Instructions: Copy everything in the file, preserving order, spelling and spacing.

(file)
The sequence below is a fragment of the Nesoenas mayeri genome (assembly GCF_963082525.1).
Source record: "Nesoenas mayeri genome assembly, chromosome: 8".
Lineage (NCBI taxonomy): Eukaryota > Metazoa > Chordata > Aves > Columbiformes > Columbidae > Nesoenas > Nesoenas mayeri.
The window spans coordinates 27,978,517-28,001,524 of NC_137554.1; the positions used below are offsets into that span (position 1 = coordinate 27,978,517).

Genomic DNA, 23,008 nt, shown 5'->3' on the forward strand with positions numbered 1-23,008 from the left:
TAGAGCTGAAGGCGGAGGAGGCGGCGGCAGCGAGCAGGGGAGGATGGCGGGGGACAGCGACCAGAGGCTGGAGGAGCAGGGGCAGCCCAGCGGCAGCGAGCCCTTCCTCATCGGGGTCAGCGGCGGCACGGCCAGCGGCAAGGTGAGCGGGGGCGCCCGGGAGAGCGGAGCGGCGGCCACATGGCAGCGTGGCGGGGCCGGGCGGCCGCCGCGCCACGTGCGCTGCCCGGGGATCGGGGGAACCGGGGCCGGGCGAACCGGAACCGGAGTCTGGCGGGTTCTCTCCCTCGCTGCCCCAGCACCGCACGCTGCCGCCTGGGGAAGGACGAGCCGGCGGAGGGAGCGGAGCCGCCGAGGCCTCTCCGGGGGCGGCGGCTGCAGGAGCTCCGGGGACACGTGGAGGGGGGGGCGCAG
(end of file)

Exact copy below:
The sequence below is a fragment of the Nesoenas mayeri genome (assembly GCF_963082525.1).
Source record: "Nesoenas mayeri genome assembly, chromosome: 8".
Lineage (NCBI taxonomy): Eukaryota > Metazoa > Chordata > Aves > Columbiformes > Columbidae > Nesoenas > Nesoenas mayeri.
The window spans coordinates 27,978,517-28,001,524 of NC_137554.1; the positions used below are offsets into that span (position 1 = coordinate 27,978,517).

Genomic DNA, 23,008 nt, shown 5'->3' on the forward strand with positions numbered 1-23,008 from the left:
TAGAGCTGAAGGCGGAGGAGGCGGCGGCAGCGAGCAGGGGAGGATGGCGGGGGACAGCGACCAGAGGCTGGAGGAGCAGGGGCAGCCCAGCGGCAGCGAGCCCTTCCTCATCGGGGTCAGCGGCGGCACGGCCAGCGGCAAGGTGAGCGGGGGCGCCCGGGAGAGCGGAGCGGCGGCCACATGGCAGCGTGGCGGGGCCGGGCGGCCGCCGCGCCACGTGCGCTGCCCGGGGATCGGGGGAACCGGGGCCGGGCGAACCGGAACCGGAGTCTGGCGGGTTCTCTCCCTCGCTGCCCCAGCACCGCACGCTGCCGCCTGGGGAAGGACGAGCCGGCGGAGGGAGCGGAGCCGCCGAGGCCTCTCCGGGGGCGGCGGCTGCAGGAGCTCCGGGGACACGTGGAGGGGGGGGCGCAG